A: I think the Obama Administration has seen this as a very significant problem from day one. The president's counterterrorism adviser, John Brennan, early on focused on this as one of the key priorities in dealing with al Qaeda. But the same problems that bedeviled Clinton and Bush before them still bedevil Obama, which is the Saleh government is weak, it has other problems and much of the security services have been heavily infiltrated by Jihadist sympathizers over the year.
So, for example, there have been repeated jailbreaks of senior al Qaeda operatives out of prisons in Yemen, including the current head of al Qaeda in the Arabian Peninsula, was in a Yemeni jail and broke out in 2006. And many of these jailbreaks have all the earmarks of inside jobs.
Individual incidents aside, I give the Obama administration credit for seeing this problem early on and for recognizing that it was getting worse over the course of time. But there are no easy solutions and no magic answers to these problems.
Q: How big is the U.S. intelligence presence in Yemen?
A: For operational sources and methods and reasons, I'm going to pass on that question.
Q: Has the government of Yemen done enough to combat the threat of terrorism?
A: I think the government of Yemen is still struggling to find the resources and the resolve to take on al Qaeda in the Arabian Peninsula while it manages all these other security threats, which are much more direct and more immediate for the Yemeni government. They also need help, and I think the Obama Administration is wise to double military assistance to Yemen and to step up intelligence cooperation.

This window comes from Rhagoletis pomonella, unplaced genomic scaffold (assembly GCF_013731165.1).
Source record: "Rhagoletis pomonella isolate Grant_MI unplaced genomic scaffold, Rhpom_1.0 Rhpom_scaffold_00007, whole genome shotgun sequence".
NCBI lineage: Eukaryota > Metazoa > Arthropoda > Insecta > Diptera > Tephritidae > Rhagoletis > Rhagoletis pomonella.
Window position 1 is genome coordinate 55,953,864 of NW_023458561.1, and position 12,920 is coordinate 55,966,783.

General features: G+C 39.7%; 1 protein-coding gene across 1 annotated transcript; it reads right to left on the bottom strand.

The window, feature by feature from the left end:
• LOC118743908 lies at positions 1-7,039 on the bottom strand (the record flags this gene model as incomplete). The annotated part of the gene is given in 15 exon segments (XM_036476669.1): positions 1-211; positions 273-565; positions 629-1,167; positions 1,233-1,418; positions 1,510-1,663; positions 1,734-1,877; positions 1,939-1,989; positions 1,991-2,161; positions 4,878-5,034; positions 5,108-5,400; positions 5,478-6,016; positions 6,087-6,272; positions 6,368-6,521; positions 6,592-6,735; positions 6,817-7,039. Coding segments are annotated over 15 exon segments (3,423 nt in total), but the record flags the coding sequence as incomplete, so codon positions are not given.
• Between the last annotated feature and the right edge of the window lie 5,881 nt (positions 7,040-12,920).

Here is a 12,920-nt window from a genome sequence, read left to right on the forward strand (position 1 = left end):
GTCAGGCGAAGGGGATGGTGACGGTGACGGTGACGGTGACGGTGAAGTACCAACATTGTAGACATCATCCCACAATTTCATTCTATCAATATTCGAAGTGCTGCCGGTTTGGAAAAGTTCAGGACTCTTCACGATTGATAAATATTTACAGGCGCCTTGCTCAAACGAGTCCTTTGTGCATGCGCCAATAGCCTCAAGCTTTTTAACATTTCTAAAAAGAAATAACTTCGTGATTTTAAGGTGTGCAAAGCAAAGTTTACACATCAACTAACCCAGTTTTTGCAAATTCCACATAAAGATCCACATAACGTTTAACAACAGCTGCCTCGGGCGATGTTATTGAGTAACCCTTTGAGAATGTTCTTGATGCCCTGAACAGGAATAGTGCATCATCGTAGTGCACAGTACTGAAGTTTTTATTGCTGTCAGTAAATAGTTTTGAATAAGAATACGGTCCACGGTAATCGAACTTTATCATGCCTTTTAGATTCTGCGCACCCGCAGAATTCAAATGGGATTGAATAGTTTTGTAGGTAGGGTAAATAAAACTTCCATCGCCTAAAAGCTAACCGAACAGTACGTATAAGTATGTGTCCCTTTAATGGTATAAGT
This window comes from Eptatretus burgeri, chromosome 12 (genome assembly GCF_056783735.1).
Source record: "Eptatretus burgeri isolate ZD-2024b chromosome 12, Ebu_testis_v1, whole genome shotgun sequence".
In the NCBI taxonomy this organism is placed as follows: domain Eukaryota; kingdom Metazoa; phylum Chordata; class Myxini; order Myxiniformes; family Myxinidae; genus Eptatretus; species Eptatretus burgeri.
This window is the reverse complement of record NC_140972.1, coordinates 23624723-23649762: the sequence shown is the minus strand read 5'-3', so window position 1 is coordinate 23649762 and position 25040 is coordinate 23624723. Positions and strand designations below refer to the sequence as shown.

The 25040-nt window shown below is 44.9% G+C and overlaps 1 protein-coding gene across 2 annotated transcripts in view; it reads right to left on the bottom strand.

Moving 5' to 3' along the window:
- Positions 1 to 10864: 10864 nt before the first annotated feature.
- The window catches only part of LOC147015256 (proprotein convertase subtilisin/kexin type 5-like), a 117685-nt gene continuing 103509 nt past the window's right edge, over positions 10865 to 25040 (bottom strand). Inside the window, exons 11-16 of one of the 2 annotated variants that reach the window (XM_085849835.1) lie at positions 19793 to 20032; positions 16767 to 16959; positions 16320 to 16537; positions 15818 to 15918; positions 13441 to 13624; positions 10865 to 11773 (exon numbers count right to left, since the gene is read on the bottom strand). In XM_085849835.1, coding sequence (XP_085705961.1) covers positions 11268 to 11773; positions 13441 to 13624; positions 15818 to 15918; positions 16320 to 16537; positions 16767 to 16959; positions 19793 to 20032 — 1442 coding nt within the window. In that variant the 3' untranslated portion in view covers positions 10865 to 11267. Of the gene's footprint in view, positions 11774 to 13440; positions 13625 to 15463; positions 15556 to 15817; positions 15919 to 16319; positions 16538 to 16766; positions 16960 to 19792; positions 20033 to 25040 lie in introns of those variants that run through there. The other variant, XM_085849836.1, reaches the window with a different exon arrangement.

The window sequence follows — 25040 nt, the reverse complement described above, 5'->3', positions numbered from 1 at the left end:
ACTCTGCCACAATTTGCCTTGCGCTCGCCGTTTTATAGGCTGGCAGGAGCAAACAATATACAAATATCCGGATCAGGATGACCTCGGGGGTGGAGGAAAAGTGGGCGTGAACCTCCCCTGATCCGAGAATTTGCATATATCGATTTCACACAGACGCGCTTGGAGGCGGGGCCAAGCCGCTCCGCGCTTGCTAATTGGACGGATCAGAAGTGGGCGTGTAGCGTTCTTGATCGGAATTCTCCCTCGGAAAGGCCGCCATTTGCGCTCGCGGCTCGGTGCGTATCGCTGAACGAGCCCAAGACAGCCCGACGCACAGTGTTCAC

But we're in this for the long haul, there's no "made-in-America" solution to this problem. Drones can take out senior al Qaeda officials, and some have, but even the drones depend in the end on Yemenis to provide us the information on where the targets are. And to fill the ungoverned spaces in Yemen requires Yemenis, not Americans.
I think after the wars in Iraq and Afghanistan, the notion of putting American boots on the ground in any significant numbers in another country in the Middle East is not one Americans are very eager to think about.
Q: How big is the threat now in Yemen in terms of terrorists and al Qaeda? How big is the threat there, versus Afghanistan and Pakistan?
A: I would say the Yemen, in the last year, and in particular in the last few months, has emerged as a major staging base for al Qaeda to reach beyond Yemen, and attacking American targets in Yemen, but now to attack inside the United States itself.
The Fort Hood massacre was not launched by al Qaeda in the Arabian Peninsula, but it's pretty clear that Maj. Hasan was in touch with parts of al Qaeda in the Arabian Peninsula and that they were encouraging him to do this. And, of course, we now have Christmas Day.
All that said, al Qaeda in Yemen is a subsidiary of the al Qaeda core in Afghanistan and Pakistan. The head of the snake is in Afghanistan and Pakistan, and it's the al Qaeda core that provides strategic direction to cells like the one in Yemen or North Africa or Indonesia.
Q: Indonesia was not listed as a country of interest for new TSA rules that require special screening for citizens of that country entering the U.S. Are we paying enough attention to al Qaeda in Indonesia?